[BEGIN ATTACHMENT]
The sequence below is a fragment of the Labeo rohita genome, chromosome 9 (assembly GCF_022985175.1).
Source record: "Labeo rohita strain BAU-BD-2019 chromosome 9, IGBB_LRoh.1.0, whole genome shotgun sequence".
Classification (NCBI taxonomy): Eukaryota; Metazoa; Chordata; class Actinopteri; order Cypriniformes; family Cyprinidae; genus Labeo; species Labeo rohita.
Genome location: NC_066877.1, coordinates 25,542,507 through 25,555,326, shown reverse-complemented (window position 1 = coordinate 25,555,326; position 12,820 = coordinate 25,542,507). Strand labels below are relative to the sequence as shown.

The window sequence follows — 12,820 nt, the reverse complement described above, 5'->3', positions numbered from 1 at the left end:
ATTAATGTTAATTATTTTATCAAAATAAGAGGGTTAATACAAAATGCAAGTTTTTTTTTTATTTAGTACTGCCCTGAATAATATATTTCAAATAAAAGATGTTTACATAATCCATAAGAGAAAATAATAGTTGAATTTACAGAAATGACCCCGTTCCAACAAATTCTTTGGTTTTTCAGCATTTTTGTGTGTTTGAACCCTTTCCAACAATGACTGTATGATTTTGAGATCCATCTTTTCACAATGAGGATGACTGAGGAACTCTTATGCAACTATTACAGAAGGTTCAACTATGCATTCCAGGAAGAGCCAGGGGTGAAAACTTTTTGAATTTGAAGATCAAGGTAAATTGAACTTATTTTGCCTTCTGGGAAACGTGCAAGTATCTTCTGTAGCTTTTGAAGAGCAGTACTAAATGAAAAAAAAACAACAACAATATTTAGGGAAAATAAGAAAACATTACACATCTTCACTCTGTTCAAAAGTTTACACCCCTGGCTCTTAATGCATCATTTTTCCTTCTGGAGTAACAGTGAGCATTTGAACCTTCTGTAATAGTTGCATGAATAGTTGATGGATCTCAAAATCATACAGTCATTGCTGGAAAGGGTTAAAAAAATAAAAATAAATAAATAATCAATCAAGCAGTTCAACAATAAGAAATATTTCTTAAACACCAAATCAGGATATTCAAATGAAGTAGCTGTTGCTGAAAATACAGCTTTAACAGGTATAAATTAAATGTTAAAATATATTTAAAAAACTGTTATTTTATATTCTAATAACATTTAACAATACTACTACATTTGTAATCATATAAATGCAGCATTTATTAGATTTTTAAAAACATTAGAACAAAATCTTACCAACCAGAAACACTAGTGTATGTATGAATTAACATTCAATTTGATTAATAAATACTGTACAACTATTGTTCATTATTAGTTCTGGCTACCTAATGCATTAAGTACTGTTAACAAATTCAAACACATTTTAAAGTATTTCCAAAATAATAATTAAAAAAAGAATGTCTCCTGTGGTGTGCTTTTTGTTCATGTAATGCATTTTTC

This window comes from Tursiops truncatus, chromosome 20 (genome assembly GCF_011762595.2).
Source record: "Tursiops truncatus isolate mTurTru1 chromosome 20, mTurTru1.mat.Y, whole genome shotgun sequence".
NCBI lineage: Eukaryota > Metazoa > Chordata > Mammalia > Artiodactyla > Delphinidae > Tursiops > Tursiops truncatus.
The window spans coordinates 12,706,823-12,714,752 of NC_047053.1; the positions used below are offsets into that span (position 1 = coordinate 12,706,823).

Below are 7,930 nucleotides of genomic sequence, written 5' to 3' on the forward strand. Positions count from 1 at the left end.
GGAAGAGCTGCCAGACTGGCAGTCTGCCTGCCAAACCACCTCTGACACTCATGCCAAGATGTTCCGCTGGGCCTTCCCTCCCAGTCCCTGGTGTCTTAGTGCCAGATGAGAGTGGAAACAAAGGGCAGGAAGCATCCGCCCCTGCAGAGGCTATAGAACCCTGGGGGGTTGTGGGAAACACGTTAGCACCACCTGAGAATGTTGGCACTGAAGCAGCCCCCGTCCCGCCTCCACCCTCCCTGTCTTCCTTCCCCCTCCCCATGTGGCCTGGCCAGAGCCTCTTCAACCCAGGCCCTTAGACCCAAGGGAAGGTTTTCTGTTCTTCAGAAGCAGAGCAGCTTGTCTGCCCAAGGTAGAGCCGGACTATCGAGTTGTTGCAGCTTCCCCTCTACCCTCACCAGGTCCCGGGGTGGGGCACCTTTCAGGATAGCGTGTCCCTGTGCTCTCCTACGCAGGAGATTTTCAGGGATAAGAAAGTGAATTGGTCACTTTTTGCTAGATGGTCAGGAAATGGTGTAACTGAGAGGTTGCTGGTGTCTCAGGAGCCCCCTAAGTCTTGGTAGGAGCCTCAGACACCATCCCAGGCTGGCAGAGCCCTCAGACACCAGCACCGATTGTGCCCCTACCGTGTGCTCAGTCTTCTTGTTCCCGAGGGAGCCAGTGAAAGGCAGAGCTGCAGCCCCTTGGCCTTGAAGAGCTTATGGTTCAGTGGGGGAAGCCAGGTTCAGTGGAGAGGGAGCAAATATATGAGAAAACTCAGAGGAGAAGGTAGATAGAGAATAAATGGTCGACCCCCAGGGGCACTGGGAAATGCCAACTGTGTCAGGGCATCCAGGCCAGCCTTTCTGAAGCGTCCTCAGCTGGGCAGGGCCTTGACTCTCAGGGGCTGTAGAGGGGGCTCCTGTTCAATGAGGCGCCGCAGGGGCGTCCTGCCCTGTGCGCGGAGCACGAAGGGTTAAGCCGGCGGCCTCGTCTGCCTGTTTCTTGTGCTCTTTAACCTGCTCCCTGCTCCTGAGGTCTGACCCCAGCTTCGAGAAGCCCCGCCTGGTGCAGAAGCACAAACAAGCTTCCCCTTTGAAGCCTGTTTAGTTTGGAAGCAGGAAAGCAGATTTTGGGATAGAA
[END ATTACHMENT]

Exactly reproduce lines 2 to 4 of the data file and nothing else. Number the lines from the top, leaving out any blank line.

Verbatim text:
Source record: "Labeo rohita strain BAU-BD-2019 chromosome 9, IGBB_LRoh.1.0, whole genome shotgun sequence".
Classification (NCBI taxonomy): Eukaryota; Metazoa; Chordata; class Actinopteri; order Cypriniformes; family Cyprinidae; genus Labeo; species Labeo rohita.
Genome location: NC_066877.1, coordinates 25,542,507 through 25,555,326, shown reverse-complemented (window position 1 = coordinate 25,555,326; position 12,820 = coordinate 25,542,507). Strand labels below are relative to the sequence as shown.